“I went into culinary because I just needed a job,” laughs chef Tony Boy Escalante when asked about how he got into the restaurant industry.
The former dental student went from tooth fillings to fulfilling his diners’ culinary wishes at his Antonio’s dining destination in Tagaytay, which celebrates its 15th year of operations this year. His route took him around the world as a flight attendant and deciding that it was not for him, he went back to his culinary roots in Iloilo where food brings families together.
While toiling in the professional kitchen at Mandarin’s Tivoli Grill, under the watchful eyes of chefs Norbert Gandler and Humphrey Navarro, Escalante would do private dining on weekends and his days off. “As long as there were 10 of you, I would cook for you at my Tagaytay home,” he recalls.
This fed his passion, and along with his growth, bore a bigger dream. Antonio’s Restaurant opened in November 2002. And throughout the years, it has reeled in a handful of recognitions, including mentions in the Miele Guide, twice; a ranking of 48th on San Pellegrino’s Asia’s 50 Best Restaurants list; the Manitowoc Restauranteur of the Year Award, and without question, just one of the best restaurants in the country. Perhaps more significantly, it gave birth to other concepts, Breakfast at Antonio’s and Balay Dako.
Such has been the ongoing legacy of the stalwart chef. He has definitely endured the most trying times and continues to fight in a very crowded and competitive arena. But he knows better now and charges most of his decisions to experience. Luck and perfect timing might have been a considerable part of his success, but no one can’t discount his impeccable taste in design, service, and good food. The same goes for Margarita Forés and the formidable team behind The Moment Group (TMG), both of whom also celebrate similar triumphs as Tony Boy; their 20th and fifth anniversaries, respectively.
With a notable number of restaurant years under their belt, they are the first to testify that the struggle is indeed real. But just as quick as that declaration can they swear that those times have also been among the most exhilarating, inspiring, and incomparable experiences of their lives.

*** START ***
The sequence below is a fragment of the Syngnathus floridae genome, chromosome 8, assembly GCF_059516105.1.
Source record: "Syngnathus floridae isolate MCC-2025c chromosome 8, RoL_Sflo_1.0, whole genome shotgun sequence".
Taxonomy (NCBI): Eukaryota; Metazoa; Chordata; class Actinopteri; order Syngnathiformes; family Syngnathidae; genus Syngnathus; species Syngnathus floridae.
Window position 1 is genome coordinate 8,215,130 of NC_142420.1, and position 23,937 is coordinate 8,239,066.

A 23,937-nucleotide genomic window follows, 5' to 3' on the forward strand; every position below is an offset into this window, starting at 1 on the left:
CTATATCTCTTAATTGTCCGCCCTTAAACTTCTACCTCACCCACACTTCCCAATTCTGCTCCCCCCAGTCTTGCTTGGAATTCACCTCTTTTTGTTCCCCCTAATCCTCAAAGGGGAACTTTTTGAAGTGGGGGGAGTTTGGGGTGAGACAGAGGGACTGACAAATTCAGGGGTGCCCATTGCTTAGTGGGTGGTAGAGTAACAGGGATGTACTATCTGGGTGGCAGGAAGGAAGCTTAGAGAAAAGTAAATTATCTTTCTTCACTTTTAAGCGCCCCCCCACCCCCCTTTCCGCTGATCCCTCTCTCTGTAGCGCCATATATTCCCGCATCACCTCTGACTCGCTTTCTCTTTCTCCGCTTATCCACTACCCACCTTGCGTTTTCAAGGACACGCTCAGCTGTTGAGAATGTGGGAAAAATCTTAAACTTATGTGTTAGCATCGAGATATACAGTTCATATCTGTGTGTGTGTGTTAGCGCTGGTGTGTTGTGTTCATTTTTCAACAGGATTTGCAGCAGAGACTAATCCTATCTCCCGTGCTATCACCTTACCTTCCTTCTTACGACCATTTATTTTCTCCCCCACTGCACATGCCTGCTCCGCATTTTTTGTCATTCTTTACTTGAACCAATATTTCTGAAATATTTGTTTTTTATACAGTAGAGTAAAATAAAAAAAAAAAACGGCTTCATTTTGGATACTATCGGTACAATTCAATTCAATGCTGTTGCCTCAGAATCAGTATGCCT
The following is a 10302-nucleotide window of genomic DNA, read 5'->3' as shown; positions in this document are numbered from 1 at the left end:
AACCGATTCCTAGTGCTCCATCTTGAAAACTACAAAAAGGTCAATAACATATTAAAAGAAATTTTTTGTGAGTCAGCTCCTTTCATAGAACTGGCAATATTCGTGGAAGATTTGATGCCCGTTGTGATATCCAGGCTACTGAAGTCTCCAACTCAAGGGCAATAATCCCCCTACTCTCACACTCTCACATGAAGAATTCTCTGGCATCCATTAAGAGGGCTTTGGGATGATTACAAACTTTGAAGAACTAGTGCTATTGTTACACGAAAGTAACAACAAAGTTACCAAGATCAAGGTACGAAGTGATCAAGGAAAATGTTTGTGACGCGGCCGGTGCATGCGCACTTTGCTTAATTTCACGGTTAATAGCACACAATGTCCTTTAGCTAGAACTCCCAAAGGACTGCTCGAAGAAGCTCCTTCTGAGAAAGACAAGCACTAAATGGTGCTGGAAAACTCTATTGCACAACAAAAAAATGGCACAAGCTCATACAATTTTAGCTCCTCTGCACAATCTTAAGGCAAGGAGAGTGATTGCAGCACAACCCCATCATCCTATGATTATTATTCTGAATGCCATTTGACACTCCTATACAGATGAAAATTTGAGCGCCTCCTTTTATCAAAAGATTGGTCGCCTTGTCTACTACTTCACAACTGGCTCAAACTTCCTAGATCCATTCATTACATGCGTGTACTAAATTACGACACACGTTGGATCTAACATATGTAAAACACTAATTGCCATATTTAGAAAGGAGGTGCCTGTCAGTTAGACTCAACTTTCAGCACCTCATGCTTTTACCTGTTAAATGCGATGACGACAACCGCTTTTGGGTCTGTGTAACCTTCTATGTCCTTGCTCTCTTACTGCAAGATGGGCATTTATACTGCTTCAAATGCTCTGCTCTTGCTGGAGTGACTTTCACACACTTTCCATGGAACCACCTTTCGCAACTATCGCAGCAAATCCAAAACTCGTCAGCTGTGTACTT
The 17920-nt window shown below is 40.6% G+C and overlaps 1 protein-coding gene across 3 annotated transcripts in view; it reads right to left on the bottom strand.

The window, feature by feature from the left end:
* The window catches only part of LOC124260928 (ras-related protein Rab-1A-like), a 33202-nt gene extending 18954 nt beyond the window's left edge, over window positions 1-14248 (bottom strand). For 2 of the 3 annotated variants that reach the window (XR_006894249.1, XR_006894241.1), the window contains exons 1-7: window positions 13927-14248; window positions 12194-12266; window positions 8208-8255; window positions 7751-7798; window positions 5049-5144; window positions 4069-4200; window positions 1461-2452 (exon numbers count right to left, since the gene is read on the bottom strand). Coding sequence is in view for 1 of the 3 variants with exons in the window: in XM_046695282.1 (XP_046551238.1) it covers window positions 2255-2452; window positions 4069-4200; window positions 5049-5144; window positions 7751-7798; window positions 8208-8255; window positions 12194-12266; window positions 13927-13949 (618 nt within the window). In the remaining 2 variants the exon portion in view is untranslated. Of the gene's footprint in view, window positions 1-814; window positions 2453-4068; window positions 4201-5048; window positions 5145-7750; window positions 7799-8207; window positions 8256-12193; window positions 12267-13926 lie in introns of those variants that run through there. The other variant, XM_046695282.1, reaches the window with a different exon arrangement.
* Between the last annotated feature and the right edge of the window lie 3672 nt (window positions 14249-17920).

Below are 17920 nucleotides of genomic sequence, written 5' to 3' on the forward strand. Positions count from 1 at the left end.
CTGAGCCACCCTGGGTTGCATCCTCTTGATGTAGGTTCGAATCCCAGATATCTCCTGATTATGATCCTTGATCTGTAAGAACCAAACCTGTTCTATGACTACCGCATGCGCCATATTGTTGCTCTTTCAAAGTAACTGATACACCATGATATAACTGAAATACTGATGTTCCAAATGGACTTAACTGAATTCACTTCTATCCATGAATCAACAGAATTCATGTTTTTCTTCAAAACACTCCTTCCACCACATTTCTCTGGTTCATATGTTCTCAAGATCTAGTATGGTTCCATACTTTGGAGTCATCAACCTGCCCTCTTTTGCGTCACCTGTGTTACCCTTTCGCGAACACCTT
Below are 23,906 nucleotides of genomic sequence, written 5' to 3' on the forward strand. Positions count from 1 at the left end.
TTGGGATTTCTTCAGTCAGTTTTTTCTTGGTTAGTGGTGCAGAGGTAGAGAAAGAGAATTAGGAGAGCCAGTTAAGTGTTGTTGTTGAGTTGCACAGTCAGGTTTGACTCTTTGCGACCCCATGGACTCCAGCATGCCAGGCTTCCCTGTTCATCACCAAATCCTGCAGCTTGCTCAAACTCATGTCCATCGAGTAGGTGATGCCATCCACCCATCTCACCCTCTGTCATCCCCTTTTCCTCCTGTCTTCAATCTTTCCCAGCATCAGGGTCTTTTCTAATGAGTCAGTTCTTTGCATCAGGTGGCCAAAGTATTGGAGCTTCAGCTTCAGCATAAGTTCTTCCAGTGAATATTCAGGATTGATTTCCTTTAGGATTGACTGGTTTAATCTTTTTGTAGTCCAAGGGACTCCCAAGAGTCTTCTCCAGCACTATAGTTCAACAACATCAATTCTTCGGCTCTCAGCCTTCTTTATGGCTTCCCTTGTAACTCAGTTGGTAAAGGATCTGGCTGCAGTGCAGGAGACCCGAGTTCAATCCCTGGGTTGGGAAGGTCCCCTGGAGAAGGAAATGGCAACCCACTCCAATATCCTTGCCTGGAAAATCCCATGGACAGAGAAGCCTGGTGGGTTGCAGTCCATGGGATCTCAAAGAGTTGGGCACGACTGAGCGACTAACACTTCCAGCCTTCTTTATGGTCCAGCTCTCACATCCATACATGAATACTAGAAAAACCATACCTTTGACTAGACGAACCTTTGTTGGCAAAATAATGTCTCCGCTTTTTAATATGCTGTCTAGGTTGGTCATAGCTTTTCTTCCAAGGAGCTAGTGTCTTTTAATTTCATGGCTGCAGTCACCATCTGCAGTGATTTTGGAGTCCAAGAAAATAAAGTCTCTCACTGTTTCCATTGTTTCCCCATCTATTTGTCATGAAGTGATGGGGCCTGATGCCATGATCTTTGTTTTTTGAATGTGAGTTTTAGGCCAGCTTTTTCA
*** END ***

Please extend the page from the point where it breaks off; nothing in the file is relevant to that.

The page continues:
Wise man says
Escalante’s vision was nothing really grand. “We started out really small, and my concept really was casual but elegant, reminiscent of how we lived and dined in Bacolod. It was ‘they’ who called it fine dining.” Whatever the scale, everybody wanted to be part of it, and claim to have gone through the Antonio’s experience. “The main challenge I have encountered is to manage expectations. I do this by simply doing my best and somehow I manage to surpass it. Even from the beginning, I was not after winning awards; it was about being able to offer my best to my guests. Then, when I do get recognition, I share it with the people I work with.” The accolades may help extend and boost your presence, but it can only take you so far. Those don’t guarantee a longer shelf life. “You know, it is hard to open a restaurant, but I think it is harder to maintain it. You can do this only if you invest in your people.”
“The main challenge I have encountered is to manage expectations. I do this by simply doing my best and somehow I manage to surpass it. Even from the beginning, I was not after winning awards; it was about being able to offer my best to my guests. Then, when I do get recognition, I share it with the people I work with,” says Tony Boy Escalante.
Escalante has been called many things—brilliant, hardworking, a rock star—and has gotten worthwhile media coverage and plaques for that. But one thing not many has called him out for is his savvy. He knows where he is best at and he remains there. “It’s not like Asia in the ‘80s and early ‘90s when you had to go to a hotel to enjoy good food,” he observes of the current generation. Even with the trends that have come (and gone), he has remained true to his roots. “I admire those who do fusion, but I am old-school. I would never do anything that does not have my soul in it.”
He is quick to admit that he is not tech-savvy. And so to tap into the younger market, he hired a team to update his website and handle his brand’s social media. Getting himself into this game didn’t even cross his mind. “My younger clients now were four or five when I opened Antonio’s. My teenage guests who visited with their families then are now dads,” he laughs. “Be honest with yourself if you can or cannot do it, not just because you have the money to start your business. The best way to success is knowing yourself and knowing what you want to do.”
Still in training
If Escalante knew what he wanted to do early on, it was the opposite for Forés who describes her 10-year learning curve as a “slow burn.” “I was a media novelty and people were writing about me, which was very helpful. But I was also on party mode and I was disorganized, arriving on gigs late. It was fortunate that these were friends of my mom, so they were very kind and supportive, and didn’t really hold me to the parts where I didn’t deliver. They also saw some sincerity on my part because I was working on this by myself with just one or two helpers,” she recalls.